How to Reduce Your Child’s Math Anxiety
Stanford University researchers have studied brain activity patterns of second- and third-graders who were stressed about math and confirmed biological evidence of the existence of math anxiety. Brain activity of children who struggle with math showed patterns similar to ones of people with other phobias while they performed math problems. The brains of the panicky children had increased activity in the regions associated with fear, and decreased activity in the regions involved in problem-solving.
Unfortunately, during the research study, the children with high math anxiety were less accurate and significantly slower at solving math problems than children with low math anxiety. This is important information, as children with math anxiety tend to avoid taking higher level math courses — lessening their opportunity to enter many careers. Adults with life-long math anxiety may find it difficult to understand such things as mortgage rates and credit-card interest.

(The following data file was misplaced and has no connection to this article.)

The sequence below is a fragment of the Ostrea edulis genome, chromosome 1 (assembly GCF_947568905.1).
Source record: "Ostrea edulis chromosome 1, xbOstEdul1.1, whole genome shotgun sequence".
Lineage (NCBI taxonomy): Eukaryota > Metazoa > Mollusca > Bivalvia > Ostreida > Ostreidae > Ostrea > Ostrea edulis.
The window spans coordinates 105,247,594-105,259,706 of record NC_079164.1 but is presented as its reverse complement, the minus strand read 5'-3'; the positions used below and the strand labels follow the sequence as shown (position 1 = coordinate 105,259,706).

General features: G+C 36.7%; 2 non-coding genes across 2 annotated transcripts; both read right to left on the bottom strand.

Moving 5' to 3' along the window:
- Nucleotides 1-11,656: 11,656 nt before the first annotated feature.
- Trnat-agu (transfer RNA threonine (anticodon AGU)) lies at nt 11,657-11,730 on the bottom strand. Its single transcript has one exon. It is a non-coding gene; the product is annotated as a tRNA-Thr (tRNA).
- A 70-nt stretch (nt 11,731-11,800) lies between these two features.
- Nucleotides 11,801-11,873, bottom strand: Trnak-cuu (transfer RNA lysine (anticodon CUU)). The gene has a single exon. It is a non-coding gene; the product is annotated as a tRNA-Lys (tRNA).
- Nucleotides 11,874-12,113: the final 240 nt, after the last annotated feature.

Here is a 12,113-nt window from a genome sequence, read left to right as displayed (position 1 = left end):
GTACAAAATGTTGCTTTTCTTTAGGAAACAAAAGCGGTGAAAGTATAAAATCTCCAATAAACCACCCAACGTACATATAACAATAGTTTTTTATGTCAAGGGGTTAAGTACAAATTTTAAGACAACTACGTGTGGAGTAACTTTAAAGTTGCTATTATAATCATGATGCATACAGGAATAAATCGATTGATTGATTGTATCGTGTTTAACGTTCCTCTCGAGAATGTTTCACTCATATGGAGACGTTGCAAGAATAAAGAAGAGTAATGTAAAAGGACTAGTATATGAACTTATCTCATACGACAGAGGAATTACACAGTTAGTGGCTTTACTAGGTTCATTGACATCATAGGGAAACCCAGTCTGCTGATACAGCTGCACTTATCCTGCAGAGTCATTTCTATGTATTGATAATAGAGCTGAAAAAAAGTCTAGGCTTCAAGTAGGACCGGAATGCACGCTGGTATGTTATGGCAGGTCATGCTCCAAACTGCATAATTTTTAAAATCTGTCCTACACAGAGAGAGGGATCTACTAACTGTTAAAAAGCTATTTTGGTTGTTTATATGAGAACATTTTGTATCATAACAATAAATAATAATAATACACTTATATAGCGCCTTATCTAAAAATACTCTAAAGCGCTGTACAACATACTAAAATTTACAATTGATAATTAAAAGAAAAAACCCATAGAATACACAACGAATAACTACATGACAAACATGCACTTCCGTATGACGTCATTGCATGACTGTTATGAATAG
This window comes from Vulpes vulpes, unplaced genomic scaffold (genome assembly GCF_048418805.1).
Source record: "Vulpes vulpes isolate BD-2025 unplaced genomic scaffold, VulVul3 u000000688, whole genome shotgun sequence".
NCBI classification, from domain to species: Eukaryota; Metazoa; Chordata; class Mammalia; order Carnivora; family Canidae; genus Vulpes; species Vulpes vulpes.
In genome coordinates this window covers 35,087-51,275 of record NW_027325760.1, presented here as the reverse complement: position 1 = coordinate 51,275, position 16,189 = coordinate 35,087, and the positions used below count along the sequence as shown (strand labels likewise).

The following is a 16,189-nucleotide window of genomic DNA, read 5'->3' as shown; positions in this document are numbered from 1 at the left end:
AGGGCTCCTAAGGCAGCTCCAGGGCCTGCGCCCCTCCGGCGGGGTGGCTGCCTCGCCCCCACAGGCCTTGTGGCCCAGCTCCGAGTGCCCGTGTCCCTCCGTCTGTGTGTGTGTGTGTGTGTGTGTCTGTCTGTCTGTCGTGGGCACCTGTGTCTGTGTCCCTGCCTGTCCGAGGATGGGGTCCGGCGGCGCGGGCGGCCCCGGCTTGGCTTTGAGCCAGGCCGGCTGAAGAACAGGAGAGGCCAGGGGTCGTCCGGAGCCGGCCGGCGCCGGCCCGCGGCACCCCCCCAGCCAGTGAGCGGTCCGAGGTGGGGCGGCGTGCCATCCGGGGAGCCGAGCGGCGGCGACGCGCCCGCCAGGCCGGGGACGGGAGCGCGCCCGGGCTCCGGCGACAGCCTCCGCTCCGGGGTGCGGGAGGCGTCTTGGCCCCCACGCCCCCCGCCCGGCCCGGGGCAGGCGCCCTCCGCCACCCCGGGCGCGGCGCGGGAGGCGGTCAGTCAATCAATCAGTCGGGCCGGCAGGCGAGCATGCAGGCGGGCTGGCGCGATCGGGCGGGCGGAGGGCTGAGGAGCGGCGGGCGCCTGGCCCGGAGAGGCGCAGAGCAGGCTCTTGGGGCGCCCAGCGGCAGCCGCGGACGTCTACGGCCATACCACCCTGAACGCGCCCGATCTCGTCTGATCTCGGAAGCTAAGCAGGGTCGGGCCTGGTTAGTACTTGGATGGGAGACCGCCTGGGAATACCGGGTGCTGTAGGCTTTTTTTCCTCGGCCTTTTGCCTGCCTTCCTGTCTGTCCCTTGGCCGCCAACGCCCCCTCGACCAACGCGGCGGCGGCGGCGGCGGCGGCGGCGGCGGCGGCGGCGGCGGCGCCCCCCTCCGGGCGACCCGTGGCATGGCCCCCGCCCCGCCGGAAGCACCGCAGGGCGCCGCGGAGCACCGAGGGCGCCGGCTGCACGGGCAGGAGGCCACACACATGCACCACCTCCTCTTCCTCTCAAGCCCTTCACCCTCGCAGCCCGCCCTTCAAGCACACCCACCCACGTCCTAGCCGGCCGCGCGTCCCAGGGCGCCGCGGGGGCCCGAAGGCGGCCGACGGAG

Knowing that math anxiety is a real phobia gives hope that it may be treatable as other phobias. One way to help children avoid getting anxiety about math is to make sure that they have a firm understanding of math processes.
Other things that can help reduce your child’s math anxiety include: making sure that she has a strong background in basic skills, having her solve easy math problems to gain confidence in her abilities and helping her learn stress-reduction techniques. The more comfortable a child becomes with numbers, the less stress she will encounter when dealing with math.
Peggy Gisler and Marge Eberts are experienced teachers who have more than 60 publications to their credit.